Pennsylvania school district prepares to end public education past the eighth grade

The public school district in the city of Erie, Pennsylvania is considering massive cuts that would create potentially costly and disruptive barriers to any of its students interested in obtaining an education past the eighth grade.

The district is currently facing a deficit of more than $10.3 million. Over $6 million in cuts have already been decided upon, leaving $4.3 million more to be cut. As a result, Superintendent Dr. Jay Badams has proposed to close all four of the city’s public high schools. Erie residents wishing to obtain an education past eighth grade would be forced to attend a charter school or travel to schools in other districts outside the city. The school district would only provide “limited transportation” to students who chose to attend a public school outside the district.

According to the district, the closing of all public high schools is “pursuant to section 1607 of the Pennsylvania Public School Code (the “School Code”), which does not require school districts to provide education beyond Grade 8. According to the School Code, students in districts that no longer offer high school would be permitted to attend “the nearest or most conveniently located high school” in another district. In such a situation, the home district is required to provide “limited transportation.”

Among the cuts already approved are the elimination of all art and music classes, sports and extracurricular activities, and full-day kindergarten. School libraries at all grade levels would also be closed. If the closing of the high schools goes through, Erie would be added to a growing number of Pennsylvania school districts which have eliminated high school including Wilkinsburg and Duquesne, both near Pittsburgh.

The potential closing of all of Erie’s public high schools is a result of the ongoing nationwide attack on public education, carried out by both capitalist political parties. The Obama administration has deepened this onslaught under its “Race to the Top” educational program. “Education reform,” as promoted by both politicians and corporate-funded foundations, blames teachers for the shortcomings in public education and seeks to turn education into a new source of profit for investors, charter school administrators and other private companies and consultants looking to enrich themselves with public funds. Several major cities in the United States, such as New Orleans, no longer have any public schools at all.

Like many American cities, Erie has suffered greatly from the corporate policy of deindustrialization and suffers from high levels of poverty. According to the Pennsylvania Department of Education, over 80 percent of the approximately 12,000 students who attend Erie schools come from low-income families, making it one of the poorest districts in the state.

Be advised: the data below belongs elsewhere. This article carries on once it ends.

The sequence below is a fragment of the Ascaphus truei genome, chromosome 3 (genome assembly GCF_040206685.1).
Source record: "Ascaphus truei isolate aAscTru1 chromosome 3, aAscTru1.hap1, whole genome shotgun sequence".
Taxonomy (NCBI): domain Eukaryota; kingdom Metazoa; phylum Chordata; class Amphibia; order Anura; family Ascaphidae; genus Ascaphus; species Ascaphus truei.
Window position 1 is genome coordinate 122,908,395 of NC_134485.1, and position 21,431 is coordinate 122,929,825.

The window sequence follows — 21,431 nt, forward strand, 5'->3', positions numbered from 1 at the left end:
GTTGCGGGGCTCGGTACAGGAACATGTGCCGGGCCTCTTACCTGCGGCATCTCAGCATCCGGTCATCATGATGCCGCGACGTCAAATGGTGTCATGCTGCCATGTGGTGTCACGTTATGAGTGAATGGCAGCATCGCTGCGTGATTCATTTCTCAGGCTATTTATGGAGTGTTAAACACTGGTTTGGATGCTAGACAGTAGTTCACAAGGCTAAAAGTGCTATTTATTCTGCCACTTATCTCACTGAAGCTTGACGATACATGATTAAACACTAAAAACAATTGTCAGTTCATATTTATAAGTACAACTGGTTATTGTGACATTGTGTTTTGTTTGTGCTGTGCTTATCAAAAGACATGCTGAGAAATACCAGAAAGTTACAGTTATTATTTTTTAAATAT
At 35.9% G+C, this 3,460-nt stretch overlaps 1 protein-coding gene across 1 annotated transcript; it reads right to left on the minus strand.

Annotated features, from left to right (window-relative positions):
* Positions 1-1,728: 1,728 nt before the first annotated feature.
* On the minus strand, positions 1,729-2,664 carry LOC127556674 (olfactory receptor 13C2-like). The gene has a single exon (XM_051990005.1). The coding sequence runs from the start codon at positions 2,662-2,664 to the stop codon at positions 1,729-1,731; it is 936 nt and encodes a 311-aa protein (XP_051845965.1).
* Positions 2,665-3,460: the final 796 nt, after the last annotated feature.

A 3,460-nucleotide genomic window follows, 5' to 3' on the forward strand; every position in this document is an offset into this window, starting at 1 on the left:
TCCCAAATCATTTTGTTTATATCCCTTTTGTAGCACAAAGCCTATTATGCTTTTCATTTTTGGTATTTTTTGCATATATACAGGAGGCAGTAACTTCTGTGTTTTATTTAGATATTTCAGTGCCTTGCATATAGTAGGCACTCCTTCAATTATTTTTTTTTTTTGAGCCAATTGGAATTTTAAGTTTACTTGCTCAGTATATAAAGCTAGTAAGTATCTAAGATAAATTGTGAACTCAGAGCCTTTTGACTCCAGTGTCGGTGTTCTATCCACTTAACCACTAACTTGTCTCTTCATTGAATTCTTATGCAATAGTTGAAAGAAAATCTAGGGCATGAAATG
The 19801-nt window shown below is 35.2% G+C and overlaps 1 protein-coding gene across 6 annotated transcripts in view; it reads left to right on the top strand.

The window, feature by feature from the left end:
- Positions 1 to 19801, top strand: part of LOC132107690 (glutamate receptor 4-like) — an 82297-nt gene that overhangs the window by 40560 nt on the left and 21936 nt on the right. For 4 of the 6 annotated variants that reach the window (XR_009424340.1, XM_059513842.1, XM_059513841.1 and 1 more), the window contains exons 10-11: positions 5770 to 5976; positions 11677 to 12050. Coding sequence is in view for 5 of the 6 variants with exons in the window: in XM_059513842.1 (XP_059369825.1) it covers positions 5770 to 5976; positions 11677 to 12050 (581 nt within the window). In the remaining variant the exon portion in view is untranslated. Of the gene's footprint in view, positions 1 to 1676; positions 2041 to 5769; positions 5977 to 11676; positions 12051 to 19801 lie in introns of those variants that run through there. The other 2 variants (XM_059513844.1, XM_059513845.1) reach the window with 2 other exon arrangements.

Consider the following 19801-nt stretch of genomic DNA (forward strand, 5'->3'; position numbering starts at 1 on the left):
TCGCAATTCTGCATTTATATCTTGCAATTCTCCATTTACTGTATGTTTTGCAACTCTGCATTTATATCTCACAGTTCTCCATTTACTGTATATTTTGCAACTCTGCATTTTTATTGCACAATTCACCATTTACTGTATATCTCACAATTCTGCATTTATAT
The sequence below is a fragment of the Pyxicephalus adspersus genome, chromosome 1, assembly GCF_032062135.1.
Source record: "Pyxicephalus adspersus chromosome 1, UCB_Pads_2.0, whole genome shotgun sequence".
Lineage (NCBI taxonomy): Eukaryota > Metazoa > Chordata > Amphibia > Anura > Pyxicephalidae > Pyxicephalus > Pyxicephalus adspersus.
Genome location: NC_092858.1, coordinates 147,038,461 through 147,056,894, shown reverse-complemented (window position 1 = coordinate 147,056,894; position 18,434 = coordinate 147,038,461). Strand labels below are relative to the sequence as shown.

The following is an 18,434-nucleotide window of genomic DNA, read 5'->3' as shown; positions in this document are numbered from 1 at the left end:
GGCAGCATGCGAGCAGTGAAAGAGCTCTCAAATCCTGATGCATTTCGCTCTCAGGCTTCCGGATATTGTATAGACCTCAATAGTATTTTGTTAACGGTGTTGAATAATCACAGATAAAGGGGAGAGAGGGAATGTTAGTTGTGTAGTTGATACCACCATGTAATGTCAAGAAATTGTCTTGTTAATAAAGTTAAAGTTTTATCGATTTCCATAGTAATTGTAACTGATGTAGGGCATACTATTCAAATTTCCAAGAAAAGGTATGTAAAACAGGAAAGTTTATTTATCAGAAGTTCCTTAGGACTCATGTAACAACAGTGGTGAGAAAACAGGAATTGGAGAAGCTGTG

The district has also been hit by the decline of state funding to public schools. Under the state’s formula, public schools are guaranteed the same level of funding as in previous years, even if they lose students. Erie’s public school student population has remained relatively stable, while the percentage of students living in low-income houses has greatly increased, thus leaving it unable to rely on local property taxes to increase funding that it is not receiving from the state.

Last week, the state passed a bill meant to address the funding imbalances. However, that would still not address the closing of public schools in working class school districts throughout the state in favor of charter schools.

Parents and students in Erie opposed to the cuts traveled to the state capitol in Harrisburg, Pennsylvania on Tuesday to attend a rally against the policy.

The destitution of public education in Erie has received cynical responses from politicians in both major political parties, such as Democratic State Senator Sean Wiley, who stated, “There is no greater responsibility of the Pennsylvania General Assembly than to invest in the future of this Commonwealth and that future begins and ends in public education.”

This responsibility is apparently not shared by the State Senator’s own political party, as Pennsylvania, historically one of the most heavily Democratic states in the country, has seen state funding of K-12 education drop from 50 percent in 1972 to less than 35 percent today.